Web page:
Joseph R. Flying Horse Plaintiff - Appellant v. James Hansen, Parole Agent, Sued in his Official and Individual Capacities; Doug Clark, Supervising Parole Agent, Sued in his Official and Individual Capacities; Krista Bast, Case Manager, Sued in her Official and Individual Capacities; Seth Hughes, Unit Coordinator, Sued in his Official and Individual Capacities; Darin Young, Warden, of the South Dakota State Penitentiary, Sued in his Official and Individual Capacities; Denny Kaemingk, Secretary of Corrections, Sued in his Official and Individual Capacities; Miranda Ward, SDSP Case Manager, Sued in her Official and Individual Capacities; Riley DeGroot, SDSP Case Manager, Sued in his Official and Individual Capacities; Troy Ponto, SDSP Associate Warden, Sued in his Official and Individual Capacities; Darik Beiber, SDSP Unit Manager, Sued in his Official and Individual Capacities; Val McGovern, Board Staff, Sued in her Official and Individual Capacities; Stacy Cole, Board Staff, Sued in her Official and Individual Capacities; Kayla Stucky, Board Staff, Sued in her Official and Individual Capacities; Ashley McDonald, DOC Attorney, Sued in her Official and Individual Capacities; Pennington County, Respondeat Superior, for Pennington County State's Attorney Office; South Dakota Department of Corrections; South Dakota Board of Pardons and Paroles Defendants - Appellees
South Dakota inmate Joseph Flying Horse appeals after the district court dismissed his pro se 42 U.S.C. § 1983 complaint pre-service in December 2016, on the ground that it was barred under Heck v. Humphrey, 512 U.S. 477 (1994). The district court also denied his post-judgment Federal Rule of Civil Procedure 60(b) motion. Upon de novo review, we reverse in part, affirm in part, and remand the case for further proceedings. See Colbert v. City of Monticello, Ark., 775 F.3d 1006, 1007 (8th Cir. 2014) (per curiam) (dismissal of claim under Heck is reviewed de novo).
Mr. Flying Horse, who was arrested while on parole, asserted several claims against multiple defendants, but primarily asserted that his due process rights were violated when a “Parolee Detainer” that had been placed on him expired, and he was illegally confined with no detainer in place, no pending criminal charges, and no parole-revocation judgment entered against him. Mr. Flying Horse has indicated to this court that a parole-revocation judgment has been entered since the district court's dismissal of his complaint.
To the extent Mr. Flying Horse's complaint and filings can be construed as requesting his release from confinement, such relief is available only through a petition for a writ of habeas corpus. See Preiser v. Rodriguez, 411 U.S. 475, 500 (1973) (habeas corpus is exclusive remedy for prisoner challenging fact or length of confinement). To the extent he sought damages for his confinement after the revocation of his parole, we conclude that Heck applies, because--as to that time period--a judgment in his favor would render the parole revocation invalid. See Heck, 512 U.S. at 486-87 (to recover damages for allegedly unconstitutional conviction or imprisonment in proceeding that would render conviction or sentence invalid, plaintiff must prove that conviction or sentence was reversed, expunged, declared invalid, or called into question); Newmy v. Johnson, 758 F.3d 1008, 1011-12 (8th Cir. 2014) (Heck applied to plaintiff's § 1983 action challenging constitutionality of parole revocation and subsequent extended incarceration). In addition, we conclude that the district court did not abuse its discretion in denying Mr. Flying Horse's Rule 60(b) motion, as we agree with the reasons set forth in that denial. See Noah v. Bond Cold Storage, 408 F.3d 1043, 1045 (8th Cir. 2005) (denial of Rule 60(b) motion reviewed for abuse of discretion). Thus, we affirm in part.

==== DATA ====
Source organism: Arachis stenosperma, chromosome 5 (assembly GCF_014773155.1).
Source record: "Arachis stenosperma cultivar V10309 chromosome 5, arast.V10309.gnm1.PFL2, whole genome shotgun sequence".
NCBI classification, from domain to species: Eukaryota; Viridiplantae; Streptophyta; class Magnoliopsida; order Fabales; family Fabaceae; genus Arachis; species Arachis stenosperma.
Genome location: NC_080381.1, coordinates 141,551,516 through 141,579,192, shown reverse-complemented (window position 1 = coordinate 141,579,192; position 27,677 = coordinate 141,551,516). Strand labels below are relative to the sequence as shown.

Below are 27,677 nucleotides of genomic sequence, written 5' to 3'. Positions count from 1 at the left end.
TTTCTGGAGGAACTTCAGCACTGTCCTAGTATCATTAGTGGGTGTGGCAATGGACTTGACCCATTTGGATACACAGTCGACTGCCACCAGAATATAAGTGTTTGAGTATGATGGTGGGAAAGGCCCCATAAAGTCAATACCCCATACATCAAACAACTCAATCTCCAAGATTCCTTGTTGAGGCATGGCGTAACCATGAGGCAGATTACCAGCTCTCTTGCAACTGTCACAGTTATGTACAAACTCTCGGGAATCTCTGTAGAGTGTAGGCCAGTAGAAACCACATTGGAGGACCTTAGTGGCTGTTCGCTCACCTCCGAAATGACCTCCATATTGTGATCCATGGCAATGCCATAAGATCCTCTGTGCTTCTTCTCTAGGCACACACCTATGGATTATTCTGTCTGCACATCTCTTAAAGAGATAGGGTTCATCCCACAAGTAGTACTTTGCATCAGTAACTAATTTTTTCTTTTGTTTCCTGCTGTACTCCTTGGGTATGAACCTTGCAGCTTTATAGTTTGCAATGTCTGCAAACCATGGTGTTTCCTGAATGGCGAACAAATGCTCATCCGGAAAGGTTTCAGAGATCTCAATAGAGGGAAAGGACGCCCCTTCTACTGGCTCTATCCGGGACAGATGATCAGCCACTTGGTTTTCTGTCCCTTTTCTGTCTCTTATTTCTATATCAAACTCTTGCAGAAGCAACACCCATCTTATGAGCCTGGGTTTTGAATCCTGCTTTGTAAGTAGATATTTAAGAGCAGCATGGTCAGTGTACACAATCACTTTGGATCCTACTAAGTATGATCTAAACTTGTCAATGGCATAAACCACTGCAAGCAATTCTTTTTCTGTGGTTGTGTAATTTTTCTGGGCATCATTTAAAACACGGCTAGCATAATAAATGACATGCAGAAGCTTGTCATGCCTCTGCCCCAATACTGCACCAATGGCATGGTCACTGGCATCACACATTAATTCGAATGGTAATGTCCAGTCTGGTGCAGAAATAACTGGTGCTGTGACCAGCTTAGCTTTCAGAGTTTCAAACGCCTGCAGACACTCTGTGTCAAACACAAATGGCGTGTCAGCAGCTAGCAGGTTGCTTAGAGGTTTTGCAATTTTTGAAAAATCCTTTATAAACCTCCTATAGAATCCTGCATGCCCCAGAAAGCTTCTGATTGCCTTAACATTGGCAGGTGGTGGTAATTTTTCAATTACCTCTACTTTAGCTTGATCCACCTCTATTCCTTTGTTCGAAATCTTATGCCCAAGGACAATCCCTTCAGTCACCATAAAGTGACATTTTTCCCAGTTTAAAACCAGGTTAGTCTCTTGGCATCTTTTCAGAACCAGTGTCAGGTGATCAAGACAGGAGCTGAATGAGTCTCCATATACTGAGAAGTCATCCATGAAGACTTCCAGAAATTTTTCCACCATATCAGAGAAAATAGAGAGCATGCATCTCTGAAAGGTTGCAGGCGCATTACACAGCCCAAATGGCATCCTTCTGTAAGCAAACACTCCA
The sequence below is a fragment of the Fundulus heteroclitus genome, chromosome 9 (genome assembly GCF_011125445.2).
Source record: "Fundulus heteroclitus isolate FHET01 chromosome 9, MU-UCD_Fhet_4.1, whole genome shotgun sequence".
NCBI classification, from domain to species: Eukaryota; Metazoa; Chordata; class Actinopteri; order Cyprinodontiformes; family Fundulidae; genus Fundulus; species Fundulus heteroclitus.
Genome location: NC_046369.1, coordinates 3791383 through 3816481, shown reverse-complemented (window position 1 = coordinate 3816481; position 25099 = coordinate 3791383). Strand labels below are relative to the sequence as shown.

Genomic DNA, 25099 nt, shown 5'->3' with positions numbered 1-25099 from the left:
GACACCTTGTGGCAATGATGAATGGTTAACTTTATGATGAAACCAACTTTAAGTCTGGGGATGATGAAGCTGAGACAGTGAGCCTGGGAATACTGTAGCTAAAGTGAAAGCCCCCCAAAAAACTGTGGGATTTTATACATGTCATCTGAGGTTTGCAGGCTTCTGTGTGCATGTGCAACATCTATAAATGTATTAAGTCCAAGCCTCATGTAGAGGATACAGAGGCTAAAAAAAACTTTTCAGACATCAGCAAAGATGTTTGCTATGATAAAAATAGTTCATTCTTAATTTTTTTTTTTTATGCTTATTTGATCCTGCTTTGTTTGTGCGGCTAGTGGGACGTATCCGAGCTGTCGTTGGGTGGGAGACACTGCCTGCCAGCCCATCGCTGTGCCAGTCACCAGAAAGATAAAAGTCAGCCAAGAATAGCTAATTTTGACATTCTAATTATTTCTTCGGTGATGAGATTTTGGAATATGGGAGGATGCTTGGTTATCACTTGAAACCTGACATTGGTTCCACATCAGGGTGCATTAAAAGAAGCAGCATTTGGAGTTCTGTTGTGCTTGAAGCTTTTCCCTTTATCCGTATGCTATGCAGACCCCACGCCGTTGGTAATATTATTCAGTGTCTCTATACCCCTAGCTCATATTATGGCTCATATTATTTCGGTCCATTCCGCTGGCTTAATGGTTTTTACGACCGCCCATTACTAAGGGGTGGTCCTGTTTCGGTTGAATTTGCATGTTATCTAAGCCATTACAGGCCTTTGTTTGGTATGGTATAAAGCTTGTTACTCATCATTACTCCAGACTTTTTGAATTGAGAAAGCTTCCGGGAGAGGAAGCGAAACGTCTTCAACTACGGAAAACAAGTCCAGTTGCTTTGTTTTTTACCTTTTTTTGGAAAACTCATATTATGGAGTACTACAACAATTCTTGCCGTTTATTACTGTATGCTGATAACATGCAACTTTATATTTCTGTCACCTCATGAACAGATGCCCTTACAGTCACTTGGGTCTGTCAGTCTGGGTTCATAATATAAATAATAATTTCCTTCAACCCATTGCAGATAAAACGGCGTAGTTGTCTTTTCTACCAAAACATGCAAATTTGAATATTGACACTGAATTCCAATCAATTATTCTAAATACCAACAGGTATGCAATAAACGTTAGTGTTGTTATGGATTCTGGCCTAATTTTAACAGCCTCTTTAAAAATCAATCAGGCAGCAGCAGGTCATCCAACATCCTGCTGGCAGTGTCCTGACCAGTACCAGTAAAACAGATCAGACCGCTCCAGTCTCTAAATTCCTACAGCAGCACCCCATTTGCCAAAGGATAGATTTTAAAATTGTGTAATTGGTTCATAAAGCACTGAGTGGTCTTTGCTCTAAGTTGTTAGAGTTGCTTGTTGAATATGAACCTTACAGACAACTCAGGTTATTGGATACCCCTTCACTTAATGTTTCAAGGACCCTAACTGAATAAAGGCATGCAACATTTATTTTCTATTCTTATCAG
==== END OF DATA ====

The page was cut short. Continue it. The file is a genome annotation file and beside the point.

However, to the extent Mr. Flying Horse sought damages for the time period from when the detainer expired, until when his parole was revoked, we conclude that Heck does not apply, because--as to that time period--a favorable judgment on his section 1983 claims would not render invalid his parole revocation or any other conviction, sentence, or judgment. See Heck, 512 U.S. at 486-87; cf. Gerstein v. Pugh, 420 U.S. 103, 119 (1975) (arrest and detention without probable cause does not void subsequent conviction); United States v. Davis, 785 F.2d 610, 616 (8th Cir. 1986) (“It has been held time and again that an illegal arrest and detention, without more, does not void a subsequent prosecution.”). Thus, we reverse in part, and we remand the case to the district court for further proceedings.1
1. We express no opinion as to whether any defendant or claim may be subject to dismissal for any other reason. See Schweiss v. Chrysler Motors Corp., 922 F.2d 473, 476 (8th Cir. 1990) (noting benefit of having district court address issue in first instance).